A Japanese expert on North Korea is claiming that the country's dictatorial ruler has in fact been dead for years, and is simply played by same-sized doubles at public events.
Jong-Il makes few public appearances and when he does he's surrounded by soaring security guards. Japanese North Korea expert Toshimitsu Shigemura says that's because he died in 2003 and is played by doubles. He demonstrated this by testing the voices of these supposed doubles, which he says did not match the voice of the real head of state.
And his suspicions were thought to be confirmed on Tuesday when Kim Jong didn't turn up to the country's 60th anniversary parade. The news was received warmly around the world, where Kim is largely considered a reclusive and hostile dictator. It has also been received somewhat unquestioningly. The 66-year-old is indeed a long-time sufferer of diabetes, whose conditions worsened in August. But that doesn't mean he's dead. Our Observer says he's simply sick, which is why he's been resting at home.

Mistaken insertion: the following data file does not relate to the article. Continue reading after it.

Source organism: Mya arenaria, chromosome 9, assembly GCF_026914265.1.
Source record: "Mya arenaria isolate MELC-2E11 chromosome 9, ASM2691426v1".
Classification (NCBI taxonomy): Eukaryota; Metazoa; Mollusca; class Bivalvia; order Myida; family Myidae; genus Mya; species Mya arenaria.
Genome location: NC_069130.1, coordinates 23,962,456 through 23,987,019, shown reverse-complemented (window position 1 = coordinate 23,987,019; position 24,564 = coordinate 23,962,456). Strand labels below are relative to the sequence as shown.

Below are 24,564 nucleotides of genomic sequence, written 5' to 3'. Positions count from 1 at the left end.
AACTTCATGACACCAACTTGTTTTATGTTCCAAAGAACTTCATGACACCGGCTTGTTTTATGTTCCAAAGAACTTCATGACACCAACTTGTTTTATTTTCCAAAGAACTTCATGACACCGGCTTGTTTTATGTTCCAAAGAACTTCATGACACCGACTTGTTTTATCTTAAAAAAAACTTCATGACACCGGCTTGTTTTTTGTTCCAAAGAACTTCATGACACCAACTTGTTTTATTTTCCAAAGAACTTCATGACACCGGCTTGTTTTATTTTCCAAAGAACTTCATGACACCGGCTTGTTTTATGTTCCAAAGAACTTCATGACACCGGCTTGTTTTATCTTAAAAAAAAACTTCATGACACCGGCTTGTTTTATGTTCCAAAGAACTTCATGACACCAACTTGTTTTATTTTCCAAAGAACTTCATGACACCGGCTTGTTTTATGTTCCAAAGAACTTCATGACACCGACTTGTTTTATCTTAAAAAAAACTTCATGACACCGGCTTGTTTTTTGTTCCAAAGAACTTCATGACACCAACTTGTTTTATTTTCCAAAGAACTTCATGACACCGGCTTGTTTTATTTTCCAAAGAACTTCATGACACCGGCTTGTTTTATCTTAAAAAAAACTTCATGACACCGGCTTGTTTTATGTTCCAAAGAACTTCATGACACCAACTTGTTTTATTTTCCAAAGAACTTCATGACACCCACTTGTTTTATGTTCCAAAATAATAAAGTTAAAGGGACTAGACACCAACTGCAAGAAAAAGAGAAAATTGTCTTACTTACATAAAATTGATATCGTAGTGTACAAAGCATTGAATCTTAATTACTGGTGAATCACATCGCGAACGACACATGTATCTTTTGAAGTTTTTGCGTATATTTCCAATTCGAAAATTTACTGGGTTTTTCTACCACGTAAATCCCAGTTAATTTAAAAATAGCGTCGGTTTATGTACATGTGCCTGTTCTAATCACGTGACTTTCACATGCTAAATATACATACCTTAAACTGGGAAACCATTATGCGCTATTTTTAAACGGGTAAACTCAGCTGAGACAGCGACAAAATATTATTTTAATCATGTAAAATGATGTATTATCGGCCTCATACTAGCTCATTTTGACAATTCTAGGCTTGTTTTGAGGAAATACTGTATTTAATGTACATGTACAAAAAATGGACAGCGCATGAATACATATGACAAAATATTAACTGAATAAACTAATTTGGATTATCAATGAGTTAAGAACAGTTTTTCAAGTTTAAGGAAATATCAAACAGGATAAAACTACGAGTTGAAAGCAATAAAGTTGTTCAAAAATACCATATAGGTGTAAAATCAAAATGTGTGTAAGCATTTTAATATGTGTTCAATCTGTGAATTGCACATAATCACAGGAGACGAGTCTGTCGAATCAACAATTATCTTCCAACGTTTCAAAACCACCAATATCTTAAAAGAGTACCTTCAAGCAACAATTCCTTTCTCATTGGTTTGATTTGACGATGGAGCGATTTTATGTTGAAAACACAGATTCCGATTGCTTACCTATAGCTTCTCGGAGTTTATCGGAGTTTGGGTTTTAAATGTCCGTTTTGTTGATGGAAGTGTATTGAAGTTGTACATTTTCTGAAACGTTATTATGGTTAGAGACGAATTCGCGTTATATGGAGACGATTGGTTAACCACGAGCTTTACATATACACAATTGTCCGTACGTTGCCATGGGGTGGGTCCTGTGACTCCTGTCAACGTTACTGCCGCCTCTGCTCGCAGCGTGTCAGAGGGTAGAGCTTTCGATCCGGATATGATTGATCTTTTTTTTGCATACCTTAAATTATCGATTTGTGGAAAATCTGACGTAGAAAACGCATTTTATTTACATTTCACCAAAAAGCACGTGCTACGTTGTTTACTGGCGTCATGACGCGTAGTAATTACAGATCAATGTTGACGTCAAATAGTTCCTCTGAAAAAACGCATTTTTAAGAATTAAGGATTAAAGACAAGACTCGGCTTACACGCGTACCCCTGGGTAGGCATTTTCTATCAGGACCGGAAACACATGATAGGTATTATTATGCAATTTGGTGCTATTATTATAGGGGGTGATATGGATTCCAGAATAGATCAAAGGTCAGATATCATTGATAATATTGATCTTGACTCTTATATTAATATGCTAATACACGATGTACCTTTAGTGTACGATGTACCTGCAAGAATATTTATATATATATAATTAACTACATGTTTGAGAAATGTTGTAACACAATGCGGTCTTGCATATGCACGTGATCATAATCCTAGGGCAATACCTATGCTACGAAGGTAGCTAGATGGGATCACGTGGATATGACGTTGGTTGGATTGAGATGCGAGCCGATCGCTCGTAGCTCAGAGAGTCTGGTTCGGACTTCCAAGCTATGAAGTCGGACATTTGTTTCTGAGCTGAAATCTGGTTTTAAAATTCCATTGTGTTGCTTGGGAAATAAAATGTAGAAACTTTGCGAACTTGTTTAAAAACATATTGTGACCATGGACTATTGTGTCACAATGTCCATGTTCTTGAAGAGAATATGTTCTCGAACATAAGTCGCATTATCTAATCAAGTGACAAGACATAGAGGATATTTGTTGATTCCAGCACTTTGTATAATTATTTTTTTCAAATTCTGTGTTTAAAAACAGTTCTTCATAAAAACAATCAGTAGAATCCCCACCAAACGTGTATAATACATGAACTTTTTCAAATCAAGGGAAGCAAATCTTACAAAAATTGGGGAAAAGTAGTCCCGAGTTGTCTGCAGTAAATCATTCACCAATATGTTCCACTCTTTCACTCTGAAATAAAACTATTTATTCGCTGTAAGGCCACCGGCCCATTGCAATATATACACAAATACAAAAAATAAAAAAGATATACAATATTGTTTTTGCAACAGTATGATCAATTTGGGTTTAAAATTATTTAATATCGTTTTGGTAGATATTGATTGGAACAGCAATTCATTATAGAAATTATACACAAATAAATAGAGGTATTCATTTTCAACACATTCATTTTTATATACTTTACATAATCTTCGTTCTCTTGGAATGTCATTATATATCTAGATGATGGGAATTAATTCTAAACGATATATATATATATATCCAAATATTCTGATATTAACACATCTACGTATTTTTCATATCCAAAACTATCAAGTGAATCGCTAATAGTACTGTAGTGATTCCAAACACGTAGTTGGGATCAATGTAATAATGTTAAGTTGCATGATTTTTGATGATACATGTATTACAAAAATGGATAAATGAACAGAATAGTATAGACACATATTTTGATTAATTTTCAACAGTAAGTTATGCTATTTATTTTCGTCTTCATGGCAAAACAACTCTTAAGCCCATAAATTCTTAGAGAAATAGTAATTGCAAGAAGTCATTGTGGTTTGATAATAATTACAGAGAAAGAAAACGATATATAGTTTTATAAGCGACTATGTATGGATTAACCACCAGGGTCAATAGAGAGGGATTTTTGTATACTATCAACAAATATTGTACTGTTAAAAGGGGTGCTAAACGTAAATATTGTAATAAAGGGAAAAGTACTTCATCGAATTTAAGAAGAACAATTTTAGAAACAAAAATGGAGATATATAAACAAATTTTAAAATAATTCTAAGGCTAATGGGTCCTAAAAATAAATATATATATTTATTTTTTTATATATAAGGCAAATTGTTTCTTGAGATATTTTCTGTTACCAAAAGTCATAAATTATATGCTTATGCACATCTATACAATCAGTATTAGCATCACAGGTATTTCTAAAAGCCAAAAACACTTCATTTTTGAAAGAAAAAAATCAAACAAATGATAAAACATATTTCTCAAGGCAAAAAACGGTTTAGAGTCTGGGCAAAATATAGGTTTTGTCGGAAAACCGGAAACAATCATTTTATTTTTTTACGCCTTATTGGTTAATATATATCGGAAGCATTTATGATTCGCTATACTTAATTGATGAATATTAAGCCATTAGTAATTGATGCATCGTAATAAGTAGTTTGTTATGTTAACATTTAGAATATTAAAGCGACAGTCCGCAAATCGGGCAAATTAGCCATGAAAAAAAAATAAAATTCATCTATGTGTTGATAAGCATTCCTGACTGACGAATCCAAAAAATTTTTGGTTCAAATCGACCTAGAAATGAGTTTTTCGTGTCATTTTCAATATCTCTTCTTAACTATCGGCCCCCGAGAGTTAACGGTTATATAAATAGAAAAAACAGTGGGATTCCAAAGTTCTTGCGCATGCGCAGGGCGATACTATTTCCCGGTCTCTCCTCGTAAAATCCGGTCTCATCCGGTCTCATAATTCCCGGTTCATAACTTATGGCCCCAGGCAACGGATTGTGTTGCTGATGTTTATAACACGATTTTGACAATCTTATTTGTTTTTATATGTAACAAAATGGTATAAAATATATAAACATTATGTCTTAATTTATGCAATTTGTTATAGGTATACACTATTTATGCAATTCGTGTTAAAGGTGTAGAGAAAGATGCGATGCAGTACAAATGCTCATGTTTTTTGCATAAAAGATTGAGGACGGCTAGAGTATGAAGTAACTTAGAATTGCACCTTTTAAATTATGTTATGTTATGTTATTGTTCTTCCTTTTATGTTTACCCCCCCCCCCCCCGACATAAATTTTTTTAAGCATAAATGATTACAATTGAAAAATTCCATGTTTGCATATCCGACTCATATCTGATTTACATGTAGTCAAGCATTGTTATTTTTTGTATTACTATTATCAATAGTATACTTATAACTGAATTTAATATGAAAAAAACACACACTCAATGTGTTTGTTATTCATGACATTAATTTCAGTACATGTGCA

Park In-ho is a journalist for The Daily NK, a website run by exiled North Korean journalists in South Korea.
The real question is, who would replace him? Kim has three sons. The first two are considered possible heirs but they are not viable. The first one has a bad image because he tried to enter Japan on a false Dominican passport so he could go to Disneyland Tokyo. The second son studied in Switzerland, but he is too young. The most likely candidate is Chang sung-taek, who is the husband of his younger sister. He currently serves as the head of the Labour party. Kim lives with a woman, not his wife, named Kim Ok, who serves as his secretary. She will be very influential over the decision."